Chucking the ballast

What are you carrying around that prevents you from picking up new things?

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If there’s one tip I should take to heart – not only as related to writing, but other stuff as well – it’s that sometimes in order to move forward you need to chuck things out. Even though you’ve put in a lot of work on them. I mean, I’ll keep snippets of deleted scenes for years, trying again and again to include them in new stories – and it never works, because the tone is off, or I’m not thinking through how the old scenes fit into the new timeline.

I know this, and yet I keep making the same mistake. I’m so loath to throw away things I’ve toiled over for hours and hours, but sometimes… you just have to. Put it down to a learning experience and move on.

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I don’t know why I don’t do this more often. I mean, I love writing, and yet it’s like I avoid writing by reusing old stuff. As if I can’t trust myself to come up with new words.

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Or is it just laziness? I don’t know. But today I came across an amazing writing tip on Tumblr that really spoke to my fetish for logical hierarchies, and I decided to try it out. START FROM SCRATCH for once, instead of trying to squeeze a stagnated WIP into a new structure and ending up with an even bigger mess than before.

So. I brought a pen and notebook into the garden and got to work the old-fashioned way. And after ten minutes or so I had to run inside and continue on my laptop, because my longhand couldn’t keep up with all the brand new ideas that kept popping into my head!

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At the end of the day I had an entire new novel mapped out, and it turns out that I can actually use minor scenes from one of those pesky WIPs in this new story. But the thing is that this time I started with the structure, with a departure and an arrival point that guided everything else, so when I use old material I know exactly where to put it for it to make sense in the dramaturgy instead of just cramming it in any old where.

Now, I won’t lie and say that structure is everything. It’s a tool that takes you some of the way, but not all the way. Sometimes you need to break the rules you’ve set up to move forward. The plot is a map that guides you, but sometimes you need to ignore the map for a while and trust the terrain. The whole process is like a pendulum that swings between structure and anarchy. Use the tool until you get stuck, then chuck the tool and improvise until you get stuck, etc.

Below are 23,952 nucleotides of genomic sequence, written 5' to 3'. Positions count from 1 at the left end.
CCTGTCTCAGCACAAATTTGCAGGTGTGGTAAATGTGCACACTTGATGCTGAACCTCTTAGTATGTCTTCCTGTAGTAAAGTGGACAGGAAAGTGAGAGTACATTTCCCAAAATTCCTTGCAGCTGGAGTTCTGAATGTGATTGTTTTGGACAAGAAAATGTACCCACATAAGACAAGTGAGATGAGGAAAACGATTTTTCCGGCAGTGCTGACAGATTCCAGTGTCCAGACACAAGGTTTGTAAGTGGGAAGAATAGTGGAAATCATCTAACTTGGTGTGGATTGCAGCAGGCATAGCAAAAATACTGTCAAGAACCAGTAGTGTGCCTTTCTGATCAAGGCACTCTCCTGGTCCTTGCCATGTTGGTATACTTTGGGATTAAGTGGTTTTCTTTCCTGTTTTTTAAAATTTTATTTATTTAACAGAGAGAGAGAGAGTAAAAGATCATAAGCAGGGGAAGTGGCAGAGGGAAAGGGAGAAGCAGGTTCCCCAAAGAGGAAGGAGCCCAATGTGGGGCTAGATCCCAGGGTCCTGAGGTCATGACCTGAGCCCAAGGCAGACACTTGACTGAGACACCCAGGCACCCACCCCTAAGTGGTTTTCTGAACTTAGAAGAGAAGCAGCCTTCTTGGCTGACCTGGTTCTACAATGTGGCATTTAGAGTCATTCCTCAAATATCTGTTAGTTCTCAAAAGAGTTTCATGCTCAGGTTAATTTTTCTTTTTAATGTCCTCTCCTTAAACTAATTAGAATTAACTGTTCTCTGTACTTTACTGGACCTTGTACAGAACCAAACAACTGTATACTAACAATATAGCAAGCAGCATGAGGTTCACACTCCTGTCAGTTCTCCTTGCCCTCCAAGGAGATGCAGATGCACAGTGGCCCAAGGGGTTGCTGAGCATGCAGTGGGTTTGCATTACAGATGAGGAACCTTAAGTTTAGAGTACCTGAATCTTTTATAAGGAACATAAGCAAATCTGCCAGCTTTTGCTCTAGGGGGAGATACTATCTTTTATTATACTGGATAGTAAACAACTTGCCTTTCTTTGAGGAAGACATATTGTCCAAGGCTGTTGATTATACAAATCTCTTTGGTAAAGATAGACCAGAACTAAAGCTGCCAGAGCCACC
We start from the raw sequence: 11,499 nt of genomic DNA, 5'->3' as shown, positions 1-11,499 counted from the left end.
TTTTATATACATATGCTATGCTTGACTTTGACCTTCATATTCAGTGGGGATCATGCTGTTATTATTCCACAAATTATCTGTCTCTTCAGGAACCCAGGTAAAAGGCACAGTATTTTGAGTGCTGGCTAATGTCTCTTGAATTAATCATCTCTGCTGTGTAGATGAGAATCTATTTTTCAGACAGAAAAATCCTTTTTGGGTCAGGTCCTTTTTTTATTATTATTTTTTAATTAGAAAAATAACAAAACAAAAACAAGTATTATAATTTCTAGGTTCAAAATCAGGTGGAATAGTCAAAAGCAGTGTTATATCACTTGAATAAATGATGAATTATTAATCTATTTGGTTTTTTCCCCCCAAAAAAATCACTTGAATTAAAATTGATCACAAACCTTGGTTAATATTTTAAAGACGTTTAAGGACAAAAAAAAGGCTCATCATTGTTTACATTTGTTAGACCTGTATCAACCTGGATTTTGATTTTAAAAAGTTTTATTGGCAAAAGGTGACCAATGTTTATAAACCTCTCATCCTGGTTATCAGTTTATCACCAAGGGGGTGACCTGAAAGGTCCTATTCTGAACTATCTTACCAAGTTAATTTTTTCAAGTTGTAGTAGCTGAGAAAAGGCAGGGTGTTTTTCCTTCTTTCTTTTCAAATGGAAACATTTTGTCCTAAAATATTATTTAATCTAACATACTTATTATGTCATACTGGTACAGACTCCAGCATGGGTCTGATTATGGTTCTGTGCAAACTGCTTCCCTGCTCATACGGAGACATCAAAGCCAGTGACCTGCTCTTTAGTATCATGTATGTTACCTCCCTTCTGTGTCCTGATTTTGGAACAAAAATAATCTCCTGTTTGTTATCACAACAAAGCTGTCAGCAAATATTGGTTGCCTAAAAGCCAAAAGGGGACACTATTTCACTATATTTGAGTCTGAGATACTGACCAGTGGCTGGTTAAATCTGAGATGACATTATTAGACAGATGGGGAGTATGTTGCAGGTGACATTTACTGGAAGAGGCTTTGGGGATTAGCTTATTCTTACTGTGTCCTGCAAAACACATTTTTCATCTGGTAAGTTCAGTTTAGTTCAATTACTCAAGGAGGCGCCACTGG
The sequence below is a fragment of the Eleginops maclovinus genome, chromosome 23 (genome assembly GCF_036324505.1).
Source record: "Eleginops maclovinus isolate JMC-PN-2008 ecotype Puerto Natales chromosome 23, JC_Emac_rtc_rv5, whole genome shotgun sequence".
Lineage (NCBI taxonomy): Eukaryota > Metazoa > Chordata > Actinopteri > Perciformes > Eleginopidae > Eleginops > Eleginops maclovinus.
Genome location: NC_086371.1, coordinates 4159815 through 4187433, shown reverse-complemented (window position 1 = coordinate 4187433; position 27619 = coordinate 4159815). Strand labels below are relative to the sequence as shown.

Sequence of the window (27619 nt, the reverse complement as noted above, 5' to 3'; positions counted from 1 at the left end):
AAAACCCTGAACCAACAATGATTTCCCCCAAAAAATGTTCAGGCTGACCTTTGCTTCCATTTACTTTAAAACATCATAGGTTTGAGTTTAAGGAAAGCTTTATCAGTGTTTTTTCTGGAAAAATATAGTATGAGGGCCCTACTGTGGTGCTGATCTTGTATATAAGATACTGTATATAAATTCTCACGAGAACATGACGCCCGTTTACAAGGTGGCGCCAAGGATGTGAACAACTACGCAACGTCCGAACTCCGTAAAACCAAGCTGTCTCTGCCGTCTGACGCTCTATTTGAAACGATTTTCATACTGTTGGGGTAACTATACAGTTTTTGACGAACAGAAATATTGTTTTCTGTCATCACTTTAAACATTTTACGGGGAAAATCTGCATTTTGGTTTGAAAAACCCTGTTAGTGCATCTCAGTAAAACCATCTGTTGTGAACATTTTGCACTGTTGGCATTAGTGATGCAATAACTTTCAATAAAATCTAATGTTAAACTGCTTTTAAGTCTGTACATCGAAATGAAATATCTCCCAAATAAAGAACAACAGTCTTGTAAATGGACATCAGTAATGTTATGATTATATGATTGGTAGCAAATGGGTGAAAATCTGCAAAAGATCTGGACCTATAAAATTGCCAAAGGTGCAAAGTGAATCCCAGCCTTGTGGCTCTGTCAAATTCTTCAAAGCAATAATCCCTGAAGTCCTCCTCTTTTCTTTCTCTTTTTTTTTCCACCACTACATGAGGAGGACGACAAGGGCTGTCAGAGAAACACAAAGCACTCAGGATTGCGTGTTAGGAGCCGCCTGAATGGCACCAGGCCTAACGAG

That’s how you build a story.

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My eccentric app

I’m slowly coming to terms with the dictation app I’m using. I used to go for long walks, telling my story to an mp3 recorder, and then I used to transcribe it, but the method was too time-consuming. So I thought I’d try out a dictation app instead.

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Now, you can’t expect too much of a technology that is still in its infancy, and at first I hated it. Over time, however, I’ve learned its strengths and weaknesses. I’ve discovered what words it misunderstands most often, so that I can change my pronunciation accordingly. For example, “he” often becomes “you” for some reason. Another thing I’ve learned is to ignore most of the mistakes the app makes. When I first started using it, I immediately corrected everything that didn’t turn out the way I wanted. This meant that most of the time I wanted to spend on “writing”, I was rerecording tricky words or even typing them. It made my walks precarious (since I didn’t look where I was going) and ineffective. By now I’ve learned to leave most of the text intact and then clean it up as soon as I come home, while I still remember what I really meant. If I come across totally unintelligible gobbledegook I read it aloud, and that usually jogs my memory.

One funny thing about the app is that it tries to educate me in polite conversation. I use some “vulgar language” in my writing: yes, my characters sometimes curse. So if I say “he was pissed off” or “what the fuck was he going to do”, that’s what I want the app to write. No such thing. It changes these phrases to “he was p*issed off” and “what the f*ck was he going to do”. It even puts in two asterisks in g*d*mnit! Excuse me, but I’m the user here. I think I know what I want the text to say, okay? Besides, I’m writing in a fairly risqué genre as it is. If the app wants to change all that language to asterisks, my books will consist of little else.

But in the end, for all its faults, the app does catch about 3/4 of what I say correctly. It even understands phrases like “question mark” and “dot dot dot”. That said, sometimes it’s like autocorrect gone mad. For example, today I wanted to say “When Jamie went through his mother’s record collection, he discovered all sorts of jazz, bebop and blues.” A perfectly ordinary sentence, right? Well, this is where technology shows that we still have a long way to go before we’ve created Artifical Intelligence. Because what the app suggested was “When Jamie went through his mother’s record collection, he discovered all sorts of Justin Bieber balloons.”